Most people who use the Internet probably do not realize that banner ads
that they are seeing on Web pages are also sending information about
them back to Internet marketing companies. In this write-up, I have
put together examples of how one of these marketing companies,
http://www.doubleclick.net), is receiving a great deal of sensitive information about
people as they surf the Web. I chose to focus on DoubleClick because
they are largest provider of banner ads on the Internet. Their servers
currently send out more than a billion banner ads every day
according to a recent company press release.
I have been tracking over the last couple of months, what information
is being sent from my own computer to DoubleClick ad servers. I used
a packet sniffer to do the monitoring. I found more than a dozen examples
from different Web sites of information being transmitted to DoubleClick
that most people would consider rather sensitive. All this information
can be tied to me, because all transmissions to the DoubleClick ad
servers also include the same unique ID number in a DoubleClick cookie.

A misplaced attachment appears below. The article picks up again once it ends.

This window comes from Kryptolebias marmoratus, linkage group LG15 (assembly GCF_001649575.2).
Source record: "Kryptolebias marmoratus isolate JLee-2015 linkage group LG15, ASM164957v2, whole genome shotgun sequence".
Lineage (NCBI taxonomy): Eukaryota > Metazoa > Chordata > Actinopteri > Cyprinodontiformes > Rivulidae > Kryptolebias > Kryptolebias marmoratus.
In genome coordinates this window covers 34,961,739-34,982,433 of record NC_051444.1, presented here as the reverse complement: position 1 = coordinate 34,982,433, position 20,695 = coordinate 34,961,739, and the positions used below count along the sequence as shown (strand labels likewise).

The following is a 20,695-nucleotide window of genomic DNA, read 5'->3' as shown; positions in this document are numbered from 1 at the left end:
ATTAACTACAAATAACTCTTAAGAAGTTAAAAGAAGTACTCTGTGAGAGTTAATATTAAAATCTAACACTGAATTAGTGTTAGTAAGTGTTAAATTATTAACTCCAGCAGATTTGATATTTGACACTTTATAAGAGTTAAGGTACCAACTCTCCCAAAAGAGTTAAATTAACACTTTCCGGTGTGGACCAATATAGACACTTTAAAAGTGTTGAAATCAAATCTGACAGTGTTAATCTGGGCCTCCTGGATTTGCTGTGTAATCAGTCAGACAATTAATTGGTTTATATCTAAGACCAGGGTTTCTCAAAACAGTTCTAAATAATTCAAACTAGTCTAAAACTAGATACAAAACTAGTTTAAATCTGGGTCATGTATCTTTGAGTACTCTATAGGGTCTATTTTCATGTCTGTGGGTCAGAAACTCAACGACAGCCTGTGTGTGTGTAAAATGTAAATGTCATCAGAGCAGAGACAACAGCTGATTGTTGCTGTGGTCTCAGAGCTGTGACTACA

I found both personally identifiable information and transactional
data being sent to DoubleClick servers.
Personal data I saw being sent to DoubleClick servers included:
My Email address
My full name
My mailing address (street, city, state, and Zip code)
My phone number
Transactional data that was sent to DoubleClick
Names of VHS movies I am interesting in buying
Details of a plane trip
Search phrases used at search engines
In some cases, this information was explicitly being transmitted
by Web sites to DoubleClick encoded in the URLs of banner ads. In
other cases, the data is encoded in the URLs of the Web page themselves.
The Web page URLs are sent to DoubleClick servers as referring
URLs when banner ads are fetched.
Except for one banner ad from LifeMinders, all of the data is sent
to DoubleClick when I viewed the Web pages. It was not necessary
for me to click on the banner ads for information to be sent to
At some Web sites, I found that personal data is accidentally being
leaked in referring URLs. I reported these problems to the sites and
they have fixed the leaks either by removing the banner ads from
Web pages or removing the personal data from URLs.
The following tables provide details of the information I saw going
to DoubleClick. Personal data and
transactional data is color-coded
in the URLs.